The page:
While planning ahead is always the best way to reserve RV camping sites, it’s not the only way. Whether you are someone that doesn’t enjoy planning or your original plans have fallen through, it is very possible to find campsites at the last minute. Here are my biggest tips and advice.
Getting Last Minute Campsites in Your Dream Park
For the most part, finding last-minute camping in a highly desirable place can be tough, but not impossible. My biggest advice is to start with the park you want to stay in and then have a list of alternatives that are close by. Call the parks and find out if they have had cancellations. Call Monday morning if you can. Also find out if they have any first come, first served sites and their policies. Be persistent and kind.
If they only have partial hookup sites left or dry camping spots, you might want to consider taking them. You are still in your first choice park, you will have access to a dump station (maybe they even have a honey wagon that comes by), and bathhouse(s).
Some parks have a waiting list. Depending on your plans, this may work out for you. If you want to be in Florida or Arizona for the winter, getting on the waiting list for that time of year might work out. If you will only be there for a month, it might not help out at all, especially if the list is long.
Look for RV Camping Sites on non-traditional Websites
Instead of Googling “RV Resorts in Orlando, Florida”, check out Facebook Marketplace, Facebook Groups, and/or Craigslist. Some of the listings might be for RV parks and campgrounds, but others might be for availability on private property. Of course, be mindful of scams or potentially unsafe conditions. Don’t just pick a place on the lake for $350 for 30 days because it’s a good deal, but it seems all wrong and suspicious.
Our current spot, on a lake, in Florida, in the winter, was found 7 days before we arrived on Facebook Marketplace. It is an RV park, but they were posting sites online. The place is so good, we booked for another 30 days.
Moochdock or Boondock Instead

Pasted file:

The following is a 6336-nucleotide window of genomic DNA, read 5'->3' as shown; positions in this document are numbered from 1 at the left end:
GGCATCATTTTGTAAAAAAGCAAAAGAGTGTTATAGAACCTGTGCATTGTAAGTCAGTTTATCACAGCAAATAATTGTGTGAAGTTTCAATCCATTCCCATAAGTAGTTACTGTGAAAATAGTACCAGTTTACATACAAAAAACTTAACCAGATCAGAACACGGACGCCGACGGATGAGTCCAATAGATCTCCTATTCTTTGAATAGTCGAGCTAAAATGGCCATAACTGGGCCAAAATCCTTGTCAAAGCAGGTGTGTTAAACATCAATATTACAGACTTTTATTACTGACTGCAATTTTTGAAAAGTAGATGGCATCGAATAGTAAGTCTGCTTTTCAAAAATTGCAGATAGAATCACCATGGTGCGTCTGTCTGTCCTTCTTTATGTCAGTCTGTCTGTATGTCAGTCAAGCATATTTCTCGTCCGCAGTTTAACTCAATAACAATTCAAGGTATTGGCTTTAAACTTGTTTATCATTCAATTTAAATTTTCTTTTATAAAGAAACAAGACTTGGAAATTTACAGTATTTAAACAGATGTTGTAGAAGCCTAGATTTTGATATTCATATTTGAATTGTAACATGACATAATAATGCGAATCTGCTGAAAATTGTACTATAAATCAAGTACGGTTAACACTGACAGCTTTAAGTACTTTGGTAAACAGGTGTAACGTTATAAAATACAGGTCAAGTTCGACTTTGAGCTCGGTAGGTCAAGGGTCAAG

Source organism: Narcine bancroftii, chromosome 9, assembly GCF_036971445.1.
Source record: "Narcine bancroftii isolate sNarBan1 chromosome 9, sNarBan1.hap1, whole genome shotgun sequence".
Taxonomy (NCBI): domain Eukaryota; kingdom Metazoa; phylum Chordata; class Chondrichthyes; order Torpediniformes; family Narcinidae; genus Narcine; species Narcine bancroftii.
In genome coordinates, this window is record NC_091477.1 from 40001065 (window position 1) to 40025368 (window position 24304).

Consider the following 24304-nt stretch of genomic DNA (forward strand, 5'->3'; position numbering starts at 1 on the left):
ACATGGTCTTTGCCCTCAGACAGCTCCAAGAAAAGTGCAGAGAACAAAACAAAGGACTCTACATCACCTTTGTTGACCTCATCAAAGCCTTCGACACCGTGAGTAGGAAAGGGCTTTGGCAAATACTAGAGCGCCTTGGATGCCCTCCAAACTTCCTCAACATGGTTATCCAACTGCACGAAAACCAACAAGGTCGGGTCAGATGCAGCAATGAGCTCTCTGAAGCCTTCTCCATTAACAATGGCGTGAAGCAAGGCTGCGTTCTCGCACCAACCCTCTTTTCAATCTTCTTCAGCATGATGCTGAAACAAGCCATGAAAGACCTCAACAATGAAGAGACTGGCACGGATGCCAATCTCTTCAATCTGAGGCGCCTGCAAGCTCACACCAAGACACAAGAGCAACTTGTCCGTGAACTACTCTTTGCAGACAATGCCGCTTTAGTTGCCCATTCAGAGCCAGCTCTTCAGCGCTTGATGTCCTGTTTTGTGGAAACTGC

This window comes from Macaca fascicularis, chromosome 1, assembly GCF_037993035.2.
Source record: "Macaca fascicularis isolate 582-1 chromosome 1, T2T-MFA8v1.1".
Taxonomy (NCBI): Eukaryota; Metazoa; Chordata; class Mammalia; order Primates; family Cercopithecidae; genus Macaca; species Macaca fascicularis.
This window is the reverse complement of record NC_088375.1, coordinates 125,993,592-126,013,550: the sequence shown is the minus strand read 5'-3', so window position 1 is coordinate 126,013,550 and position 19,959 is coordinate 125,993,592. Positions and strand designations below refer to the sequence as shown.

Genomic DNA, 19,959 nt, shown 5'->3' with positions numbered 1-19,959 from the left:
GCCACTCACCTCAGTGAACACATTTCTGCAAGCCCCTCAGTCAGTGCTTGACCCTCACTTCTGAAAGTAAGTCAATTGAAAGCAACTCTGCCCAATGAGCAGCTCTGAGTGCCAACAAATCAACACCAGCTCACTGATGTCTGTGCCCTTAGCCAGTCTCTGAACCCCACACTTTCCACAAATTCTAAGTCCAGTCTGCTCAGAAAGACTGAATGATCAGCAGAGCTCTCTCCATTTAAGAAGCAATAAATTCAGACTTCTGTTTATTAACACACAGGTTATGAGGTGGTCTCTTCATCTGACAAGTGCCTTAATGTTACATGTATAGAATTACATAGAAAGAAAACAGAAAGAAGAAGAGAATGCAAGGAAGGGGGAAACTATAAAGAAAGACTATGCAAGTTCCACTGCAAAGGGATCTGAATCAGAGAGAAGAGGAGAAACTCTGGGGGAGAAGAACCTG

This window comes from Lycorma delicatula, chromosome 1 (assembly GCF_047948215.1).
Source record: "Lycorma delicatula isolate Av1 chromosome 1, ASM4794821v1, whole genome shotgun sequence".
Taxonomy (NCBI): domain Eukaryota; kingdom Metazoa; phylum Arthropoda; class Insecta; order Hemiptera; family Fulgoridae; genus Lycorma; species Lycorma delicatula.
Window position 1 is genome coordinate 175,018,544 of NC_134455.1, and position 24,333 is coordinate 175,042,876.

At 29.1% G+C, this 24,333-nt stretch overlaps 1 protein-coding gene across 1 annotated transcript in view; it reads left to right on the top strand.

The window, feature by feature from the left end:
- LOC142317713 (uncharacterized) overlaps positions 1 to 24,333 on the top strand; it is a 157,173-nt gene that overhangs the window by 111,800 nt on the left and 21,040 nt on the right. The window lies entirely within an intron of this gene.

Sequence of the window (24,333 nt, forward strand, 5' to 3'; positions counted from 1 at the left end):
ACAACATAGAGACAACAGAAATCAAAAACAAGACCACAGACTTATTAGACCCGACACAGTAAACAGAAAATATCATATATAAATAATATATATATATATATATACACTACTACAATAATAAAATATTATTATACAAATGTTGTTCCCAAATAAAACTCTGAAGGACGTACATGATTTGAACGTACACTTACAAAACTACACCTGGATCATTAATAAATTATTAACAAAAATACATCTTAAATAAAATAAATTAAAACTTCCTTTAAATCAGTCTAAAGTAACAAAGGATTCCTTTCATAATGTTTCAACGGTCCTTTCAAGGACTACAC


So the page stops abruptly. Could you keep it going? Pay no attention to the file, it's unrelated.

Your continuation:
Depending on where you are, you might find yourself staying on private property or public lands. Even if you have never stayed anywhere but campgrounds, it might not be as daunting as you think. With moochdocking, you are staying on someone’s property, maybe even parked in their driveaway. You will likely have access to water and maybe even electricity. Generally speaking, moochdocking and boondocking are a bit more short-term. You don’t want to wear out your welcome on someone’s property and public lands limit how long you can stay. My favorite place for finding boondocking sites is freecampsites.net and for moochdocking, I like Boondockers Welcome.
I think the biggest piece of advice I can give you is to be flexible. Don’t get stuck into thinking that you will only find campsites that are undesirable, super expensive, or out of the way. Keep an open mind, keep calling, ask around, and stay positive. If you can widen your ideal location, do it. Our only requirement when we have looked for campsites in Florida this winter has been that the campsite be in the state of Florida and under $1,000 a month. So far, so good.
Exploring the Local Life is a Latino Roadschooling family of four that has been on the road since October 2015. We blog and vlog all about RVing, but it's not always rainbows and campfires. It's real-life every day as we navigate love, unschooling, and breaking free from the mold in our 26ft home on wheels. This post contains affiliate links. We receive a commission for purchases made via these links.